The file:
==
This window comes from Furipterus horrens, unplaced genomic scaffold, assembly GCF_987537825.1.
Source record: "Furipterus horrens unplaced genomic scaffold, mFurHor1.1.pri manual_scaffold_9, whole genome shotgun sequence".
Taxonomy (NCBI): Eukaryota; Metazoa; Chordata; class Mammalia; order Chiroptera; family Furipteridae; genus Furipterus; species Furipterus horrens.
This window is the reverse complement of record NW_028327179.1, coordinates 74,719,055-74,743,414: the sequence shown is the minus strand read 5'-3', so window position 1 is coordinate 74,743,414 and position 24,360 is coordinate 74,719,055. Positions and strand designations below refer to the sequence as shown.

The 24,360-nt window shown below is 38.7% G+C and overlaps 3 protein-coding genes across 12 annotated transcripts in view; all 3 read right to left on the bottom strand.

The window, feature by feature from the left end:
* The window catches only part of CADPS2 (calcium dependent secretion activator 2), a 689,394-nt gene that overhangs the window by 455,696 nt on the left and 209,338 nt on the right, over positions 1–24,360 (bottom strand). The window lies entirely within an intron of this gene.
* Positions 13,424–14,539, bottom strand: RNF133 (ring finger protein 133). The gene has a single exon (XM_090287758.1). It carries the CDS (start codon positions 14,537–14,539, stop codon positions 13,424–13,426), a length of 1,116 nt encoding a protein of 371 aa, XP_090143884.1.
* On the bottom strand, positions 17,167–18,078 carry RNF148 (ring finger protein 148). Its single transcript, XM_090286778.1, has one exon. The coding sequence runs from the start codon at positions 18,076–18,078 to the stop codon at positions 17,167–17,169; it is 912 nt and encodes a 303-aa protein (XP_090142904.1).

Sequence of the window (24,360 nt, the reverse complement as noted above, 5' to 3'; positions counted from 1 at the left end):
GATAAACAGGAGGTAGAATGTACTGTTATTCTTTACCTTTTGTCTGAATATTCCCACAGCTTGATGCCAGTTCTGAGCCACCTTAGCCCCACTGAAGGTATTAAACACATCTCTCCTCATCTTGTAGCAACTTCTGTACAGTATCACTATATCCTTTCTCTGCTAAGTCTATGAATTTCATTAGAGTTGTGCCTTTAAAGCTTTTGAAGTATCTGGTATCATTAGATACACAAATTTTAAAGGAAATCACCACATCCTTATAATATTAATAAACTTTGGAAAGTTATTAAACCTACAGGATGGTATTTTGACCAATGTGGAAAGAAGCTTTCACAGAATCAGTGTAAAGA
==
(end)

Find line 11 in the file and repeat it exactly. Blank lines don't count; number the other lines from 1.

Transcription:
GATAAACAGGAGGTAGAATGTACTGTTATTCTTTACCTTTTGTCTGAATATTCCCACAGCTTGATGCCAGTTCTGAGCCACCTTAGCCCCACTGAAGGTATTAAACACATCTCTCCTCATCTTGTAGCAACTTCTGTACAGTATCACTATATCCTTTCTCTGCTAAGTCTATGAATTTCATTAGAGTTGTGCCTTTAAAGCTTTTGAAGTATCTGGTATCATTAGATACACAAATTTTAAAGGAAATCACCACATCCTTATAATATTAATAAACTTTGGAAAGTTATTAAACCTACAGGATGGTATTTTGACCAATGTGGAAAGAAGCTTTCACAGAATCAGTGTAAAGA